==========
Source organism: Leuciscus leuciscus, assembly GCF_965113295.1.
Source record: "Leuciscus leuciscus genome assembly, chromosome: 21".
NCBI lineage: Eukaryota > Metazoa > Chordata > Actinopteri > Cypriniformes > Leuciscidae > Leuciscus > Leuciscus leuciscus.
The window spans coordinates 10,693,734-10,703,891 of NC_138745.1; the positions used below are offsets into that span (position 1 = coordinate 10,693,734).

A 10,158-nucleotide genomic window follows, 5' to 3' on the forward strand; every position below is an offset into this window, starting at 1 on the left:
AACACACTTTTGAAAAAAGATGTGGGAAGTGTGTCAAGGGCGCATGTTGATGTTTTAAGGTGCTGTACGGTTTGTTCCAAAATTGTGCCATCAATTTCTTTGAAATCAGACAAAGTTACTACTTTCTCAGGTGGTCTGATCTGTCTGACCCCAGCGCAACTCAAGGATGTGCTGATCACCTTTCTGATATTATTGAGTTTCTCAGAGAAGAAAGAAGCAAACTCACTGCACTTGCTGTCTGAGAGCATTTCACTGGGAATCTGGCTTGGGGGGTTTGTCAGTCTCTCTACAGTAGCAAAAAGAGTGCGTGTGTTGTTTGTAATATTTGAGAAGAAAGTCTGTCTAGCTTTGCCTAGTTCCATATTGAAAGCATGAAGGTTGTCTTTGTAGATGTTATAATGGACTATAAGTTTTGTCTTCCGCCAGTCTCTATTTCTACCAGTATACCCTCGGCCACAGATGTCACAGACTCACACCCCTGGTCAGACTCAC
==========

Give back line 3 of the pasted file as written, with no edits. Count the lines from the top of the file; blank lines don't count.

NCBI lineage: Eukaryota > Metazoa > Chordata > Actinopteri > Cypriniformes > Leuciscidae > Leuciscus > Leuciscus leuciscus.